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We recently ran across a news article discussing a Colorado orthopedic practice offering patients ‘biologic’ options as an alternative to more traditional treatments for orthopedic issues. The basic information in the article was quite informative. It got us to wondering how PRP therapy fits into the biologics space.
For the record, this particular clinic defines biologics as a compendium of treatments involving a variety of injections. The clinic promotes both platelet-rich plasma (PRP) and stem cell treatments as part of their biologics offerings. The clinic offers two other options as well. But before we get to those options, a bit of introductory education is needed. It is important to understand just what happens in a typical PRP or stem cell procedure.
The first thing that must be understood is that proper PRP and stem cell procedures utilize autologous material. That is, doctors harvest blood or stem cells directly from the patients they are treating. They are not using material donated by strangers.
Why does this matter? Because current FDA regulations allow for the use of minimally manipulated autologous material without further approval. The minute a doctor even thinks about using material donated by strangers, FDA approval must be sought.
In terms of the procedures themselves, either blood or adipose fat tissue is extracted from the patient. That material is processed in a specialized centrifuge to isolate either the platelets or stem cells. The resulting material is then injected into the site of injury. That’s really all there is to it.
Now let’s talk about the four different options under the Colorado clinic’s biologics heading. The first consists of steroid and cortisone injections. In the past, such injections were used with extreme caution. It used to be that doctors were encouraged to not give more than three corticosteroid injections during a patient’s lifetime.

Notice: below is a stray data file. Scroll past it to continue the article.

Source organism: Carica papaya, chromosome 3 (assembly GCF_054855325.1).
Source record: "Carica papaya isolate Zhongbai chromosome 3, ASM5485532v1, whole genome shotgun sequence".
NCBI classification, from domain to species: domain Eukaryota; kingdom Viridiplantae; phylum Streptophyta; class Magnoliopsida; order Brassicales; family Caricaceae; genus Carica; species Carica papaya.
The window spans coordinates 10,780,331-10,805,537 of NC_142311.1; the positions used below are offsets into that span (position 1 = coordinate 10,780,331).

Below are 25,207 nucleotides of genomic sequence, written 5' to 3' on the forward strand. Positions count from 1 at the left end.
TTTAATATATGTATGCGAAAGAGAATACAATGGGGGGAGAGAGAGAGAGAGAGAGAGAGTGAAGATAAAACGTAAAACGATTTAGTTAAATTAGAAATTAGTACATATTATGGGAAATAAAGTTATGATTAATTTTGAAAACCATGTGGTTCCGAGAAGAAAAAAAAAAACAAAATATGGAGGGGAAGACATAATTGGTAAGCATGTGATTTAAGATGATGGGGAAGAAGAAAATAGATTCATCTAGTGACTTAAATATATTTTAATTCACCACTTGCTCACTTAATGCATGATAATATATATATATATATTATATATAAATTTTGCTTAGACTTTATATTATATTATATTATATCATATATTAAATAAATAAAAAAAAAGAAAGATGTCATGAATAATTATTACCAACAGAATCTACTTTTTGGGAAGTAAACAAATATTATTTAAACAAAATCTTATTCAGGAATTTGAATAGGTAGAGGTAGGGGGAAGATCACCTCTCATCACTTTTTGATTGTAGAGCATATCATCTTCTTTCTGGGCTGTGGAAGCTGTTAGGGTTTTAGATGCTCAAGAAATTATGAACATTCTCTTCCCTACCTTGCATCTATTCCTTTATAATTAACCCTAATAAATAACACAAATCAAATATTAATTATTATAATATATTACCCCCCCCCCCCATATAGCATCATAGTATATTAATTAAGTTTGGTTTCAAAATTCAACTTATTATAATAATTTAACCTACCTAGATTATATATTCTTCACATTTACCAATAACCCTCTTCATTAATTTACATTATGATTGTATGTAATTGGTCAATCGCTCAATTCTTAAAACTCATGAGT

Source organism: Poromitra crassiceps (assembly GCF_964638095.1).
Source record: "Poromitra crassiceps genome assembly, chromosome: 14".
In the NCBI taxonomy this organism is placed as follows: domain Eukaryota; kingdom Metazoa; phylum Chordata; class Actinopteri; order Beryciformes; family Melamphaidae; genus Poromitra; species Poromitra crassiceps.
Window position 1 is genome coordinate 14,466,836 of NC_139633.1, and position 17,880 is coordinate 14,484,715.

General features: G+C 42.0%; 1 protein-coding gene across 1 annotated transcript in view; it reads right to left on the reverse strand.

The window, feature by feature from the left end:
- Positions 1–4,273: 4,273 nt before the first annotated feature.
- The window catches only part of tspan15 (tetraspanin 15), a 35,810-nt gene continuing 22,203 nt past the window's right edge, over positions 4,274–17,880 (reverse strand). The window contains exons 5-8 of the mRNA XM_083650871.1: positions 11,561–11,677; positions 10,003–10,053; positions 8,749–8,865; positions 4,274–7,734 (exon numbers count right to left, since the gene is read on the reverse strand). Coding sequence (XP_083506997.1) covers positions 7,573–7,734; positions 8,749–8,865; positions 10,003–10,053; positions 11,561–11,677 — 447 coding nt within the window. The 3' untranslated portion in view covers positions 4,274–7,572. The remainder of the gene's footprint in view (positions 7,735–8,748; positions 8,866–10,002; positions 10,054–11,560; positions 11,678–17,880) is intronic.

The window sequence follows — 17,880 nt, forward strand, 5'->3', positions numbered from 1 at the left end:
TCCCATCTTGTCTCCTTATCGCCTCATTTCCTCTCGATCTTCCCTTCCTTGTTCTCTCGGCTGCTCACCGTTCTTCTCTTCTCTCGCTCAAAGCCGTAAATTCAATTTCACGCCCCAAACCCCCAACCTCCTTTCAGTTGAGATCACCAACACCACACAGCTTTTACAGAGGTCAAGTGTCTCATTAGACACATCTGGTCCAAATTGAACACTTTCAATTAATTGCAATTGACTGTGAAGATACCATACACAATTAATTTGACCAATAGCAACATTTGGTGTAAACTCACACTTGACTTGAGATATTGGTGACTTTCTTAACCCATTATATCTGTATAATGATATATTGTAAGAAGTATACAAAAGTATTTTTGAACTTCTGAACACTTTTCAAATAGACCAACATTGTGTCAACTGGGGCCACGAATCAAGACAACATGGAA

The reason for limiting the injections was rooted in the knowledge that corticosteroids could cause damage over time. However, things have changed. Safer corticosteroids now make it possible to increase the total number of injections a patient receives.
Next on the list is visco supplementation. This is a procedure used mainly to treat osteoarthritis and similar joint issues. The injected material is essentially a lubricant that can be inserted directly into the affected joint.
The third and fourth options are PRP and stem cell therapies. They are different from the other two in one very specific way: they are intended to do more than just relieve pain. PRP and stem cell injections are designed to also promote natural healing at the same time.
Understanding the natural healing goals of PRP and stem cell therapies helps us to better understand where the two therapies fit into the larger biologics space. Their place as a treatment for orthopedic issues boils down to patient needs and goals.
If pain management is the primary factor, steroid and cortisone injections are reasonable choices. If joint function is the main goal, visco supplementation is worth looking at. But if a patient is really looking for a chance at naturally healing the problem at hand, either PRP or stem cell injections are the best choice.
It must be noted that none of the four biologics treatments described here are a guaranteed cure-all for orthopedic problems. Like just about everything else in the medical field, each of the four treatments works for some people but not others. It is up to doctors and their patients to determine the best course of action based on needs and goals.